Thanks for all the responses to my post this weekend asking for advice on RCIA and the tone of the blog . Tomorrow, I’ll be returning to the ongoing series about Diane Duane’s Young Wizards books and what they’ve taught me about religion, but I wanted to take a break today to deal with some questions Saturday’s post brought up.
Kevin brought up a problem that goes to the heart of the blog and one that I’ve heard before.
This kind of argumentation just isn’t what makes people religious. Despite the way some Catholics talk, religion first and foremost isn’t a matter of theology. Theology’s kind of an afterthought, icing on the religious cake. I have full confidence that the Christian religion can hold up to any dialectical challenges that are brought against it, and I have a great personal interest in intellectual questions of that nature. But if you were to ask me why I’ve continued in the faith, theological dialectics would have very little to do with it.
And so this whole blog, on my view, has been rather missing the point. But it’s not really your fault — the real reasons for faith are hardly the sort of thing that can be easily hashed out in a comment box. A confessional box, maybe.
Kevin makes a fair point. I certainly won’t be so arrogant as to claim that the apologetic works I’ve read comprise all possible defenses of Christianity, or that I’ve necessarily read them so well as to justifiably be unconvinced. The fact remains, though, that I find them unconvincing. And the more I read and remain unconvinced by, the more likely it is that the next book or argument will also leave me unconvinced.
At this point, I do doubt I can be argued into Christianity, which leaves only some kind of experiential miracle in God’s arsenal, as far as I can tell. Jen Fulweiler of Conversion Diary has some advice for atheists or agnostics as part of her post “Finding God in 5 Steps”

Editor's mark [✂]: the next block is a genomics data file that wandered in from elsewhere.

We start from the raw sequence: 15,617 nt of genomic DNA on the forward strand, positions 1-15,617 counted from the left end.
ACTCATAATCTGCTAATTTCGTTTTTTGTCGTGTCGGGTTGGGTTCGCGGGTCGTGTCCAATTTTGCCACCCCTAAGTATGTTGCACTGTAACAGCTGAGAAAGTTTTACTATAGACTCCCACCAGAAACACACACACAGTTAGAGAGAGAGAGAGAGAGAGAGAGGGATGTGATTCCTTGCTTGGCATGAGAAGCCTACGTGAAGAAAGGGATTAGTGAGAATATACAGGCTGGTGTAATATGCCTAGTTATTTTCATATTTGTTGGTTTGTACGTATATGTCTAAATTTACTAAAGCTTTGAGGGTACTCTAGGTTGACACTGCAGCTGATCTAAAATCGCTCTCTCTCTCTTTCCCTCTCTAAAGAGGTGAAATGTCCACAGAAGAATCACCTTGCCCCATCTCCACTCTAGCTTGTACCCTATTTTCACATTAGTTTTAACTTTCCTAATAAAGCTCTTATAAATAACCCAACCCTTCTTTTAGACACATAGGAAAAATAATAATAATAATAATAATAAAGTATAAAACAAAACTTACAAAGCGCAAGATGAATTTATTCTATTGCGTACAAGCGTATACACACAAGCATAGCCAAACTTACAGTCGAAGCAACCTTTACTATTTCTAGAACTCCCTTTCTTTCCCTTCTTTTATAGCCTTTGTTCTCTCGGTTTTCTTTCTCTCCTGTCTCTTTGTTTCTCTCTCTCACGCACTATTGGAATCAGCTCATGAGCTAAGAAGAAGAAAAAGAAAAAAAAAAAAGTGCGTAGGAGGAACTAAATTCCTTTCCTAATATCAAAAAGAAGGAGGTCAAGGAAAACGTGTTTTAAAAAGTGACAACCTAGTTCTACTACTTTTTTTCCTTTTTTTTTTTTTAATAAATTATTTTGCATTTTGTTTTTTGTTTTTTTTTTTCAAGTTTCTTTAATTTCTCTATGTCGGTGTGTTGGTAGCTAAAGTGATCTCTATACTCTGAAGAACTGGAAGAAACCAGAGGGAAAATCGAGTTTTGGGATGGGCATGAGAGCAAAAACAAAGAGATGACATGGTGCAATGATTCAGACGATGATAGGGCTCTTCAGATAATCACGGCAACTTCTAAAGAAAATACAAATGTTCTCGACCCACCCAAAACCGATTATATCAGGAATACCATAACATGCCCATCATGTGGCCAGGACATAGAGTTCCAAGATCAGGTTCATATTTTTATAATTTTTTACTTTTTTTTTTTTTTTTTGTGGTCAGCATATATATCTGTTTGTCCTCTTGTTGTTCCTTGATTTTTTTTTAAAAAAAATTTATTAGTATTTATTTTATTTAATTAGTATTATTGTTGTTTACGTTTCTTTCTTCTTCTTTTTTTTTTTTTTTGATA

Do the Experiment
I believe that God’s existence can be “proven” in a certain sense, as long as you understand that God = Love, and what you’re trying to prove is Love itself. This is not something you can know about from analyzing data or reading books alone. To get the “proof” that you seek, you must enter the laboratory of your heart, and actually conduct the experiment: live, for a while, as if God did exist. Pray. Follow the Ten Commandments. Show love and kindness to everyone, even your enemies. Read the Bible. Give God the thanks and honor and respect you would show him if he did exist. As Pascal suggested, just try it for a while, and see what happens.
I can’t claim to have lived up to these instructions perfectly. I’ve been attending Mass weekly for about six months, reading apologetics, talking to priests and a deacon, and even trying prayer for Lent (unsuccessfully, natch). Obviously, my scientist heart is frustrated that Jen’s experiment is open-ended. There’s no amount of time I could spend living her experiment to refute the premise; it only ‘works’ if I convert.
I’m curious what devout Christians would tell me to do rather than/in addition to blogging.
If atheists aren’t convinced by intellectual arguments, have they done their due dilligence? Do they fall into the category of invincible ignorance?
How can someone reach beyond theology to grapple with a religion they believe to be false?
If you could ask me to take any action that you thought would be likely to convert me, what would it be?